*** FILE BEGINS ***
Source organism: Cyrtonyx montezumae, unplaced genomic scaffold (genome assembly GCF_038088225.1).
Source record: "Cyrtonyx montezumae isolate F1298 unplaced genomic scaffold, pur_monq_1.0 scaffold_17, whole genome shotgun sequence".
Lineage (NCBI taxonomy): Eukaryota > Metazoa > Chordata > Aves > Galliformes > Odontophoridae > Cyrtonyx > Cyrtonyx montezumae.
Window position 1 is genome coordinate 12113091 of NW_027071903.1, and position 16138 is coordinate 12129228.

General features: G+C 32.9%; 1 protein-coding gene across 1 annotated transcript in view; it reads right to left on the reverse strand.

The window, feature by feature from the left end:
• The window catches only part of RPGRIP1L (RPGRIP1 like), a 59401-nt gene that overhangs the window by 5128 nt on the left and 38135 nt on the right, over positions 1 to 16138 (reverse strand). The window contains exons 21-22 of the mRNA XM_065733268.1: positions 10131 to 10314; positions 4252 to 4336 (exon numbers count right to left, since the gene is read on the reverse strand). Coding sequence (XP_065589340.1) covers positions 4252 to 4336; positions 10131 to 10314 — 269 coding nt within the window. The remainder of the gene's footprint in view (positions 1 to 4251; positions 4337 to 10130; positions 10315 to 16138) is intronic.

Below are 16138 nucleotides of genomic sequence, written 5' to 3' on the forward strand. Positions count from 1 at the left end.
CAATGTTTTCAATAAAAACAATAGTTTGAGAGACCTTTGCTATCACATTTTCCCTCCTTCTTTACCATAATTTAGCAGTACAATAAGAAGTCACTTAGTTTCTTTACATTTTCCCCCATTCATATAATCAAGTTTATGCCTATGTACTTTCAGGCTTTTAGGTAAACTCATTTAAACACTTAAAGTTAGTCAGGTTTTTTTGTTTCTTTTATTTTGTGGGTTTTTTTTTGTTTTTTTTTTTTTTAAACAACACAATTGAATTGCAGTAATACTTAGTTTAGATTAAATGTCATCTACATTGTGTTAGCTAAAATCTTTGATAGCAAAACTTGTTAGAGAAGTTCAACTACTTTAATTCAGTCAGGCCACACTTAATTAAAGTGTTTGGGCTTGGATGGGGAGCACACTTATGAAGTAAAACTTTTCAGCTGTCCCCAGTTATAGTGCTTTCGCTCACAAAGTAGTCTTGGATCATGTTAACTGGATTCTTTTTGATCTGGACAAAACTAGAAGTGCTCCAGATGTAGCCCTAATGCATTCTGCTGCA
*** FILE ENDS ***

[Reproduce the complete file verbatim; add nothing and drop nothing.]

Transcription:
Source organism: Cyrtonyx montezumae, unplaced genomic scaffold (genome assembly GCF_038088225.1).
Source record: "Cyrtonyx montezumae isolate F1298 unplaced genomic scaffold, pur_monq_1.0 scaffold_17, whole genome shotgun sequence".
Lineage (NCBI taxonomy): Eukaryota > Metazoa > Chordata > Aves > Galliformes > Odontophoridae > Cyrtonyx > Cyrtonyx montezumae.
Window position 1 is genome coordinate 12113091 of NW_027071903.1, and position 16138 is coordinate 12129228.

General features: G+C 32.9%; 1 protein-coding gene across 1 annotated transcript in view; it reads right to left on the reverse strand.

The window, feature by feature from the left end:
• The window catches only part of RPGRIP1L (RPGRIP1 like), a 59401-nt gene that overhangs the window by 5128 nt on the left and 38135 nt on the right, over positions 1 to 16138 (reverse strand). The window contains exons 21-22 of the mRNA XM_065733268.1: positions 10131 to 10314; positions 4252 to 4336 (exon numbers count right to left, since the gene is read on the reverse strand). Coding sequence (XP_065589340.1) covers positions 4252 to 4336; positions 10131 to 10314 — 269 coding nt within the window. The remainder of the gene's footprint in view (positions 1 to 4251; positions 4337 to 10130; positions 10315 to 16138) is intronic.

Below are 16138 nucleotides of genomic sequence, written 5' to 3' on the forward strand. Positions count from 1 at the left end.
CAATGTTTTCAATAAAAACAATAGTTTGAGAGACCTTTGCTATCACATTTTCCCTCCTTCTTTACCATAATTTAGCAGTACAATAAGAAGTCACTTAGTTTCTTTACATTTTCCCCCATTCATATAATCAAGTTTATGCCTATGTACTTTCAGGCTTTTAGGTAAACTCATTTAAACACTTAAAGTTAGTCAGGTTTTTTTGTTTCTTTTATTTTGTGGGTTTTTTTTTGTTTTTTTTTTTTTTAAACAACACAATTGAATTGCAGTAATACTTAGTTTAGATTAAATGTCATCTACATTGTGTTAGCTAAAATCTTTGATAGCAAAACTTGTTAGAGAAGTTCAACTACTTTAATTCAGTCAGGCCACACTTAATTAAAGTGTTTGGGCTTGGATGGGGAGCACACTTATGAAGTAAAACTTTTCAGCTGTCCCCAGTTATAGTGCTTTCGCTCACAAAGTAGTCTTGGATCATGTTAACTGGATTCTTTTTGATCTGGACAAAACTAGAAGTGCTCCAGATGTAGCCCTAATGCATTCTGCTGCA